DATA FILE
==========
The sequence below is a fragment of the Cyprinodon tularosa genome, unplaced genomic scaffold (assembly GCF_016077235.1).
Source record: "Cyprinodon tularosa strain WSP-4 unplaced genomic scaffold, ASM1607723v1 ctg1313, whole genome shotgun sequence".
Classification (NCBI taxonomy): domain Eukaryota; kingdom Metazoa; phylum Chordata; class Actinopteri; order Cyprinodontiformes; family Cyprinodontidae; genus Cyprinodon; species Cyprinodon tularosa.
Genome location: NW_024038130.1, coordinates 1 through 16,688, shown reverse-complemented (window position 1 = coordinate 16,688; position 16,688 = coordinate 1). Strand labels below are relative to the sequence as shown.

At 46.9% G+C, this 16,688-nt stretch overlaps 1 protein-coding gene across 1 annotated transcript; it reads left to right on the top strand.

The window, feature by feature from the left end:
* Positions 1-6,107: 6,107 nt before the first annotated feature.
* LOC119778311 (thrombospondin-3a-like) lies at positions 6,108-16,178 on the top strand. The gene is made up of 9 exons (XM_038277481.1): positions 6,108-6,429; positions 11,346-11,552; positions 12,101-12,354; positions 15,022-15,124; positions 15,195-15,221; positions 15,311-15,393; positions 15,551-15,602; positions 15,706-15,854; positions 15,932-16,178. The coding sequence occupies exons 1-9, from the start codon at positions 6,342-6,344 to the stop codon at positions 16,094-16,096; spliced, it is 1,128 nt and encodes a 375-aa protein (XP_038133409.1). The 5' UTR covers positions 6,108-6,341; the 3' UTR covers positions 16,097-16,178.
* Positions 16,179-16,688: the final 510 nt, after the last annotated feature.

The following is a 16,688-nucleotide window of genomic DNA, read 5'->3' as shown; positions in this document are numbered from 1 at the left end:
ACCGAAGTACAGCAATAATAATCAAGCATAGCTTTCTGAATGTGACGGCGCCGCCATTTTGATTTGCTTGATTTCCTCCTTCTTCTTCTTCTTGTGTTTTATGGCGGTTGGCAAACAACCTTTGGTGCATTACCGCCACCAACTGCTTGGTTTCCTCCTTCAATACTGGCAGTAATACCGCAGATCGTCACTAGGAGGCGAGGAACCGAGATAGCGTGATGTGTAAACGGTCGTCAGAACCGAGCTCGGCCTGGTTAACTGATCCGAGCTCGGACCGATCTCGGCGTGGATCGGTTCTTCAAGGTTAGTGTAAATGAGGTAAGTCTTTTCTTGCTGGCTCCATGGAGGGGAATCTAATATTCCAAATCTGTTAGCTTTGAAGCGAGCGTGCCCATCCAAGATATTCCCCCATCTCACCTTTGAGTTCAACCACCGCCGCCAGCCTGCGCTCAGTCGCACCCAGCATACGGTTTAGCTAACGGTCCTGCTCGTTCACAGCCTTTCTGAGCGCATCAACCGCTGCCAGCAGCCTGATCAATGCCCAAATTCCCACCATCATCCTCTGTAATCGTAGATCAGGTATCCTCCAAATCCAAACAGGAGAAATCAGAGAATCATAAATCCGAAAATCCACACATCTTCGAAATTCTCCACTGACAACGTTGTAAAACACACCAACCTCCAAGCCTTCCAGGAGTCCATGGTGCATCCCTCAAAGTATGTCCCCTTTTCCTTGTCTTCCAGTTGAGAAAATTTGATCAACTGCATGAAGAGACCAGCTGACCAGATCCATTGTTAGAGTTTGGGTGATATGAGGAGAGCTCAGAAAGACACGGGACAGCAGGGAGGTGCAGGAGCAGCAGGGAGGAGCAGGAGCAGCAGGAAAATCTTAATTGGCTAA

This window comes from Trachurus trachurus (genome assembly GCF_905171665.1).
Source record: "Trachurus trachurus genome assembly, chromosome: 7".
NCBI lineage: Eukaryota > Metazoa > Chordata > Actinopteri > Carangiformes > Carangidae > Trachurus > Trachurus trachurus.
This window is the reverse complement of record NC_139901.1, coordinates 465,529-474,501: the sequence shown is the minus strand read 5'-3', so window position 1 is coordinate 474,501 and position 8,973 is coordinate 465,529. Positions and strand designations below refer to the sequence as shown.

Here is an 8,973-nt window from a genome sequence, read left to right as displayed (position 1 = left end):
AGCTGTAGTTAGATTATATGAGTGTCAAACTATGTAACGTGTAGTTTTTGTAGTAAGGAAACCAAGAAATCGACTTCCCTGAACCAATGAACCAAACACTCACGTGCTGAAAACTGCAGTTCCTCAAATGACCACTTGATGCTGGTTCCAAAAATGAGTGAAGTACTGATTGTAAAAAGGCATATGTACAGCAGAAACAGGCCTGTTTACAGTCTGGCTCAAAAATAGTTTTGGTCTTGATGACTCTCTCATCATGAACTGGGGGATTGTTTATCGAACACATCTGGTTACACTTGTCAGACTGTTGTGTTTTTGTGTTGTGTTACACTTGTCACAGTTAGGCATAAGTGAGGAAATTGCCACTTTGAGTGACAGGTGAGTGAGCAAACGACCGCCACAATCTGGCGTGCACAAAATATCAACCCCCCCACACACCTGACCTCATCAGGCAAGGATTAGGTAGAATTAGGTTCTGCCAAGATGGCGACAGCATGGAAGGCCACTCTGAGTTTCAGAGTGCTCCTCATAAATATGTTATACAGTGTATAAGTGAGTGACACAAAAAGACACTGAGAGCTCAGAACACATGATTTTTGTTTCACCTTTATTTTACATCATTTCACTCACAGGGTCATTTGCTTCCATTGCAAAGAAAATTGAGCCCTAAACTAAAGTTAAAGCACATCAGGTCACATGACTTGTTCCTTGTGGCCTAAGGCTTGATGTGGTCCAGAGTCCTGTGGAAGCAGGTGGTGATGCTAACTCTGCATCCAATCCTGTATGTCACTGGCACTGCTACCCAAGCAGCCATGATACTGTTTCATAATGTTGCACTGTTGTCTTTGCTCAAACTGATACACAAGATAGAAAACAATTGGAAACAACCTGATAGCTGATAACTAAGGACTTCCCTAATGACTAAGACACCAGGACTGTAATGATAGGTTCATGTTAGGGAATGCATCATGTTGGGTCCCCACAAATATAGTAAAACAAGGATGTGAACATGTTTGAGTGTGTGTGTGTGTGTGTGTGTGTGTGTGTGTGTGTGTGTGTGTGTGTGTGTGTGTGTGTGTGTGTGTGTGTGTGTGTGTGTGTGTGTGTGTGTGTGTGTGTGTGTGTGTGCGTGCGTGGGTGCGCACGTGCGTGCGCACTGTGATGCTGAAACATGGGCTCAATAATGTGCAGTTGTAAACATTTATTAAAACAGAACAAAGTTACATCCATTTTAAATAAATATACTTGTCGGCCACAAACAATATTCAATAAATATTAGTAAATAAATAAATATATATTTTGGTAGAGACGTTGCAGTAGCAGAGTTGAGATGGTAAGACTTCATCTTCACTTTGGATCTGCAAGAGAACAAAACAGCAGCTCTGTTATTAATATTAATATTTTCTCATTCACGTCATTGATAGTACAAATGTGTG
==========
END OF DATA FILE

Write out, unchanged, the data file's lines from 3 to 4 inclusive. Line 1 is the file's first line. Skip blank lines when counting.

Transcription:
Classification (NCBI taxonomy): domain Eukaryota; kingdom Metazoa; phylum Chordata; class Actinopteri; order Cyprinodontiformes; family Cyprinodontidae; genus Cyprinodon; species Cyprinodon tularosa.
Genome location: NW_024038130.1, coordinates 1 through 16,688, shown reverse-complemented (window position 1 = coordinate 16,688; position 16,688 = coordinate 1). Strand labels below are relative to the sequence as shown.